(KCPW News) A bill passed this year could make it easier for Kennecott Utah Copper to explore the land underneath Salt Lake County's Rose Canyon open space area in the Oquirrh Mountains. County Council Chairman Joe Hatch said the company first introduced the bill as a benign clarification of current law. But when county officials saw the original draft of the bill, they thought it was anything but benign. Hatch said the alleged misrepresentation is just the latest in a series of strained relations with the company.
"Each time I sit down and talk with them, I become more and more skeptical of what they are saying, which is unfortunate," Hatch said. "With me, they have a lot of bridge building to do because of what has happened in the past. And that's too bad that that has occurred; I don't think that was necessary."
Hatch voted against an agreement negotiated with the company that allows the exploration of the canyon. But the agreement passed with a five-to-three vote. It allows exploration, but if the company decides to mine the canyon, it must give the county an equivalent amount of open space, or $9 million dollars. And the county maintains it can pull out of the agreement at any time.
Hatch said the county's problem with the mining protection bill boils down to a single word: "imminent." He said that word basically nullifies the county's agreement with Kennecott, and shifts much of the discretion in planning and zoning issues away from the county. And that's a problem, because Kennecott owns most of the undeveloped private land within its borders. Hatch said maintaining a good relationship with the company is crucial.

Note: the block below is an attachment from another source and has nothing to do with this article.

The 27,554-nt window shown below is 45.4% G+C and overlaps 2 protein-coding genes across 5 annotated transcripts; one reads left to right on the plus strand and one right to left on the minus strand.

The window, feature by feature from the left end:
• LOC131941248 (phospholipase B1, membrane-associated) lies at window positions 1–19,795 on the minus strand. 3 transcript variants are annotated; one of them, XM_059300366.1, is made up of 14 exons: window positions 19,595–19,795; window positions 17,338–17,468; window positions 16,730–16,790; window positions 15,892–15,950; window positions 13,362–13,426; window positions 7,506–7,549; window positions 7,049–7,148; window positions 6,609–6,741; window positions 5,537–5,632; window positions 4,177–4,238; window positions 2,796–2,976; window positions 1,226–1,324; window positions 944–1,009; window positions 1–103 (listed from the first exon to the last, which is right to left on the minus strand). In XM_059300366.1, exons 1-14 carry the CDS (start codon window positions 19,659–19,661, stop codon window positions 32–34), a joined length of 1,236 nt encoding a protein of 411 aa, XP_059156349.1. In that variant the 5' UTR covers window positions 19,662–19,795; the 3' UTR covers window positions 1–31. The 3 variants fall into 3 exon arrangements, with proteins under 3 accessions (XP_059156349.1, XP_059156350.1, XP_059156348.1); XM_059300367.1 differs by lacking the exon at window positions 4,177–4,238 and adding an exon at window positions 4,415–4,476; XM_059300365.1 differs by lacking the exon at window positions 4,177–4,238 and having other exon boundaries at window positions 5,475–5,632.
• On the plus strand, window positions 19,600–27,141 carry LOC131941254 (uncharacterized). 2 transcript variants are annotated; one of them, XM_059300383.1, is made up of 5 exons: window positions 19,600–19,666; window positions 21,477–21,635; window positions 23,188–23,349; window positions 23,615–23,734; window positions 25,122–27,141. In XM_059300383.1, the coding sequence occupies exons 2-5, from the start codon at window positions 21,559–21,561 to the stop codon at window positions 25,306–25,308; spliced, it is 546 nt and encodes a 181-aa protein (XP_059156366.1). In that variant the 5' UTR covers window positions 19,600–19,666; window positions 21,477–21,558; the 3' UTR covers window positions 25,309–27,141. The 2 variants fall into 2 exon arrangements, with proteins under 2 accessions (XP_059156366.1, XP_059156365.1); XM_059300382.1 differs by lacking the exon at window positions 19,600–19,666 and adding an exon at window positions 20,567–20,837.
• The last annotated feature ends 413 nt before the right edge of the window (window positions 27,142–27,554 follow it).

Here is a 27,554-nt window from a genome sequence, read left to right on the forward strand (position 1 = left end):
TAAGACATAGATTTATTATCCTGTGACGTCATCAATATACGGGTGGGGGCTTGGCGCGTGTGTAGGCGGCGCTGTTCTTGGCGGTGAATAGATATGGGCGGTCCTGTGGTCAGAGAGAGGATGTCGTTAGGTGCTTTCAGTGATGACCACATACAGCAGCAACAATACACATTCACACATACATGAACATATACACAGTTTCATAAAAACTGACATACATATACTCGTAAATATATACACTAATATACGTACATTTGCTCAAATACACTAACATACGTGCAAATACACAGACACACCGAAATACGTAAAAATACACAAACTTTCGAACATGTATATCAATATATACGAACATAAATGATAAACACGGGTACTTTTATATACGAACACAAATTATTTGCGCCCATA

"What is clear is in both sides' interest is to have a complete open door, and a complete discussion of all the issues that come up and not have any kind of conspiratorial notion about the other," Hatch said. "And I don't think they're out to get the county, they're just out to maximize the return on their investment. And they have a substantial investment in this county."
Hatch said Kennecott has agreed to meet with the county to discuss officials' concerns with the bill. Kyle Bennett with Kennecott told KCPW the bill is only intended to protect the company's 100-year-old interest in the valley.